We recognise the consolidation of scattered holdings as a process which takes place in wider society when agriculture is given far more seriousness than it gets in semifeudal peasant economics. We realise that it opens the possibilities for a vast scope of productive inputs.
At Bagepalli it is significant to note that coolies were able to do it before the middle and rich peasants. They thereby took a lead in identifying one of the critical points in the changing political economy. This lead role had far more than economic ramifications and went beyond the mechanical exercise of convenience which it also was. Similarly a significant reduction in the number of landless was yet another hallmark of the Bagepalli DLDP. Both these inter linked phenomena marked an important sociocultural milestone in the coolies’ preparedness to venture into a new ordering of their lives, which is what the DLDP 2nd phase turned out to be. The taking of crop loans to the tune of Rs 1,000 per acre, for example, now has far more value than it seemingly suggests.
ADATS/DDS and the coolies are definitely committed to making statements on the political economies of the 4 extension areas, specially on prevailing agriculture, through the implementation of the DLDP. This learning will take place through together acting on specific situations which arise in the form of issues. As to whether particular phenomena like land consolidation or any other will definitely happen in the extension areas cannot be forecast with precise certainty.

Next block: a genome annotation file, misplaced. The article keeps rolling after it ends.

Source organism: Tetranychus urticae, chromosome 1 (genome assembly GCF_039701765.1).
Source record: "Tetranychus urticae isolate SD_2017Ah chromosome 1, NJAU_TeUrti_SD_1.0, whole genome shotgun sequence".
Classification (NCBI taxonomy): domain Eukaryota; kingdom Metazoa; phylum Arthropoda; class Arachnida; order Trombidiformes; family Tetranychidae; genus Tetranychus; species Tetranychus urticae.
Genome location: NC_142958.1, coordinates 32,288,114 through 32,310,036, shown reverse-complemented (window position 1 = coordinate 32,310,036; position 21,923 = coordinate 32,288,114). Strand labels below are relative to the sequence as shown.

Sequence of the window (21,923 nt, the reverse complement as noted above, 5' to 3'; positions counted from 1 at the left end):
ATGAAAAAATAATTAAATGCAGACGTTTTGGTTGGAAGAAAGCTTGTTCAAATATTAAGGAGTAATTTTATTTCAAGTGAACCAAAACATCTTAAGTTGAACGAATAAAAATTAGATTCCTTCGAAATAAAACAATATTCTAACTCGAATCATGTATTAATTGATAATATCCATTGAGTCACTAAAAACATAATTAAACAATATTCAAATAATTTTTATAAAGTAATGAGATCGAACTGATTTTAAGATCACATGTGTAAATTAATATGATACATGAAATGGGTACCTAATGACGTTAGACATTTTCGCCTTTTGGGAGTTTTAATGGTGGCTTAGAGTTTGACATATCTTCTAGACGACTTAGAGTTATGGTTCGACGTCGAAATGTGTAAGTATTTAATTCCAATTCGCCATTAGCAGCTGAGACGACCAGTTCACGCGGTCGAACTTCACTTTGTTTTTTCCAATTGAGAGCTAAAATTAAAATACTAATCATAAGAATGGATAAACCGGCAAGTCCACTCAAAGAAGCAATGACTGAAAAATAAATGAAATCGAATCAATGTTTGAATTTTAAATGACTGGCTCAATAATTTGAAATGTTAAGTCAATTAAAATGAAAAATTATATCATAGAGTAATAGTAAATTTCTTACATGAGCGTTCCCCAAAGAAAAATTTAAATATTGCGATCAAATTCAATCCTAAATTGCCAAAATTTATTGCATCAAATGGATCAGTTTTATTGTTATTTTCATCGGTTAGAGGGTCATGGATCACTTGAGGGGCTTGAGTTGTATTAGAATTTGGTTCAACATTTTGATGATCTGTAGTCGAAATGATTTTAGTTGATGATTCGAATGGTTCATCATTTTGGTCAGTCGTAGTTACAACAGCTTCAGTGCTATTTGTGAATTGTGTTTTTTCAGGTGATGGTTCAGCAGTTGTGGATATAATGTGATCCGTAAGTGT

Apart from a frank confession of ignorance on intricacies, the other reason for our hesitance to commit ourselves definitely is that all 4 extensions are not of a uniform description. Within each taluk, except perhaps at Chintamani, there is more than a single pattern. We already suspect that levels of capitalisation in parts of Chickballapur are so high that it might be well neigh impossible to convince non members to swap their plots of land till the Taluk Coolie Sangha gains more in strength and presence. Similarly the land:person ratio in Siddalaghatta is so low that it just may not be feasible to find lands for the landless.
But a definite assurance we can give is that the interests of the landless and land poor will not be glossed over by the CSUs. In the past 1 year preproject preparatory phase, intense discussions have taken place and a whole lot of specific plans have been made to protect the interests of the landless. In many cases they have found patches of government land for the landless and the entire CSU is helping them in their struggle to get title deeds. In some it is a reservation of CCF capital for the landless to undertake alternate occupations.